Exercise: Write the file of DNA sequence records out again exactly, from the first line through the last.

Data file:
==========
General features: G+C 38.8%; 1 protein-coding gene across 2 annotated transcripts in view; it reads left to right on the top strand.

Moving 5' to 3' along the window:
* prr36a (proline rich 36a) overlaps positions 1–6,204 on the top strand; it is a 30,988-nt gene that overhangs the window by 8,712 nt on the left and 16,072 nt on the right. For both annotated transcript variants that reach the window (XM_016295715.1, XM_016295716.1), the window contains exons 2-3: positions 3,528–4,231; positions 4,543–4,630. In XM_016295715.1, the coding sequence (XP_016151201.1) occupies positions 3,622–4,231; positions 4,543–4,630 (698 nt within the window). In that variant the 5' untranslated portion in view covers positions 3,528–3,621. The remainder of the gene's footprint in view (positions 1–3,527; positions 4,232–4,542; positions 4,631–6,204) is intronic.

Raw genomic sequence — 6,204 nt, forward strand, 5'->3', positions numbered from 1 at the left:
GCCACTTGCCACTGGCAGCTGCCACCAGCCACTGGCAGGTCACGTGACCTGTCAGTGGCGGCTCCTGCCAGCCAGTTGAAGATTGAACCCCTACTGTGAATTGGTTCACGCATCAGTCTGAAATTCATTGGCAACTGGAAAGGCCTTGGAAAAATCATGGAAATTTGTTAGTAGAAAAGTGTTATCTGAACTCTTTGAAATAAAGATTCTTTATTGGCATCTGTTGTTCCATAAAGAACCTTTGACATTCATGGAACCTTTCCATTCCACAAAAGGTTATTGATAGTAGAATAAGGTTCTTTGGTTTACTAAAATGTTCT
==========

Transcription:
General features: G+C 38.8%; 1 protein-coding gene across 2 annotated transcripts in view; it reads left to right on the top strand.

Moving 5' to 3' along the window:
* prr36a (proline rich 36a) overlaps positions 1–6,204 on the top strand; it is a 30,988-nt gene that overhangs the window by 8,712 nt on the left and 16,072 nt on the right. For both annotated transcript variants that reach the window (XM_016295715.1, XM_016295716.1), the window contains exons 2-3: positions 3,528–4,231; positions 4,543–4,630. In XM_016295715.1, the coding sequence (XP_016151201.1) occupies positions 3,622–4,231; positions 4,543–4,630 (698 nt within the window). In that variant the 5' untranslated portion in view covers positions 3,528–3,621. The remainder of the gene's footprint in view (positions 1–3,527; positions 4,232–4,542; positions 4,631–6,204) is intronic.

Raw genomic sequence — 6,204 nt, forward strand, 5'->3', positions numbered from 1 at the left:
GCCACTTGCCACTGGCAGCTGCCACCAGCCACTGGCAGGTCACGTGACCTGTCAGTGGCGGCTCCTGCCAGCCAGTTGAAGATTGAACCCCTACTGTGAATTGGTTCACGCATCAGTCTGAAATTCATTGGCAACTGGAAAGGCCTTGGAAAAATCATGGAAATTTGTTAGTAGAAAAGTGTTATCTGAACTCTTTGAAATAAAGATTCTTTATTGGCATCTGTTGTTCCATAAAGAACCTTTGACATTCATGGAACCTTTCCATTCCACAAAAGGTTATTGATAGTAGAATAAGGTTCTTTGGTTTACTAAAATGTTCT